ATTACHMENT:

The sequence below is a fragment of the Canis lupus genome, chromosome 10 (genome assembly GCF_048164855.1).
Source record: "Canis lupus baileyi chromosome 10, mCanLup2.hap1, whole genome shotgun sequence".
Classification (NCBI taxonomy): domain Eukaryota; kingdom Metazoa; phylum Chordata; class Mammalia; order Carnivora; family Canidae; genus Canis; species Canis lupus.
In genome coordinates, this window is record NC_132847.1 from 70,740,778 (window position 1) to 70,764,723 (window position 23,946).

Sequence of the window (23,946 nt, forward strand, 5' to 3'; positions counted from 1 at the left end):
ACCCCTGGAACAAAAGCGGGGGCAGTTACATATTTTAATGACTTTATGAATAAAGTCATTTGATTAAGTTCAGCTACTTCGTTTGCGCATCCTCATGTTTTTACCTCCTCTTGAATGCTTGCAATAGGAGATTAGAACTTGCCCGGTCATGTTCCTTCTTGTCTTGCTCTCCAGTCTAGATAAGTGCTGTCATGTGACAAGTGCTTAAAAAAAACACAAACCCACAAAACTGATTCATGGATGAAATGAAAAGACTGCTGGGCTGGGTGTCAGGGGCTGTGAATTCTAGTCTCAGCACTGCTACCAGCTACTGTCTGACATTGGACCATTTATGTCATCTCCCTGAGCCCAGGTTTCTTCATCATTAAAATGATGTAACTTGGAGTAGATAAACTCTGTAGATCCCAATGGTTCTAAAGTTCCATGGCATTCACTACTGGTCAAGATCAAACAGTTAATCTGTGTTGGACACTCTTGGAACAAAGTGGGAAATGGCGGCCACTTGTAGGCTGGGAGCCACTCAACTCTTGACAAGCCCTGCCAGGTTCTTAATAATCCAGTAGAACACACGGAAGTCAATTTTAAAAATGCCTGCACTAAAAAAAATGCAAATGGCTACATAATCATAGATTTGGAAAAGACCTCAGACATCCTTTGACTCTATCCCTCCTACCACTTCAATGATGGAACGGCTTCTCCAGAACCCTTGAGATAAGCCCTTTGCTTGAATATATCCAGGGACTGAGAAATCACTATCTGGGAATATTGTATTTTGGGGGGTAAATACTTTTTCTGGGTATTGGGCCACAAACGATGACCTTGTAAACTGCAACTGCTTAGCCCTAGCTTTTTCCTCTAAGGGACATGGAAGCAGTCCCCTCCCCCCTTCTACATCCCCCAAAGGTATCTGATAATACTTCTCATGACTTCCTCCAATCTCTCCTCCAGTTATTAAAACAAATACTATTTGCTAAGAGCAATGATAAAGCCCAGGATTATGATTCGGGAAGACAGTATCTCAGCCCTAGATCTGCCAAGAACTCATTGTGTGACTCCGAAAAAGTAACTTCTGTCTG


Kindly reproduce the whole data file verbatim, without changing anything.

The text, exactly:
The sequence below is a fragment of the Canis lupus genome, chromosome 10 (genome assembly GCF_048164855.1).
Source record: "Canis lupus baileyi chromosome 10, mCanLup2.hap1, whole genome shotgun sequence".
Classification (NCBI taxonomy): domain Eukaryota; kingdom Metazoa; phylum Chordata; class Mammalia; order Carnivora; family Canidae; genus Canis; species Canis lupus.
In genome coordinates, this window is record NC_132847.1 from 70,740,778 (window position 1) to 70,764,723 (window position 23,946).

Sequence of the window (23,946 nt, forward strand, 5' to 3'; positions counted from 1 at the left end):
ACCCCTGGAACAAAAGCGGGGGCAGTTACATATTTTAATGACTTTATGAATAAAGTCATTTGATTAAGTTCAGCTACTTCGTTTGCGCATCCTCATGTTTTTACCTCCTCTTGAATGCTTGCAATAGGAGATTAGAACTTGCCCGGTCATGTTCCTTCTTGTCTTGCTCTCCAGTCTAGATAAGTGCTGTCATGTGACAAGTGCTTAAAAAAAACACAAACCCACAAAACTGATTCATGGATGAAATGAAAAGACTGCTGGGCTGGGTGTCAGGGGCTGTGAATTCTAGTCTCAGCACTGCTACCAGCTACTGTCTGACATTGGACCATTTATGTCATCTCCCTGAGCCCAGGTTTCTTCATCATTAAAATGATGTAACTTGGAGTAGATAAACTCTGTAGATCCCAATGGTTCTAAAGTTCCATGGCATTCACTACTGGTCAAGATCAAACAGTTAATCTGTGTTGGACACTCTTGGAACAAAGTGGGAAATGGCGGCCACTTGTAGGCTGGGAGCCACTCAACTCTTGACAAGCCCTGCCAGGTTCTTAATAATCCAGTAGAACACACGGAAGTCAATTTTAAAAATGCCTGCACTAAAAAAAATGCAAATGGCTACATAATCATAGATTTGGAAAAGACCTCAGACATCCTTTGACTCTATCCCTCCTACCACTTCAATGATGGAACGGCTTCTCCAGAACCCTTGAGATAAGCCCTTTGCTTGAATATATCCAGGGACTGAGAAATCACTATCTGGGAATATTGTATTTTGGGGGGTAAATACTTTTTCTGGGTATTGGGCCACAAACGATGACCTTGTAAACTGCAACTGCTTAGCCCTAGCTTTTTCCTCTAAGGGACATGGAAGCAGTCCCCTCCCCCCTTCTACATCCCCCAAAGGTATCTGATAATACTTCTCATGACTTCCTCCAATCTCTCCTCCAGTTATTAAAACAAATACTATTTGCTAAGAGCAATGATAAAGCCCAGGATTATGATTCGGGAAGACAGTATCTCAGCCCTAGATCTGCCAAGAACTCATTGTGTGACTCCGAAAAAGTAACTTCTGTCTG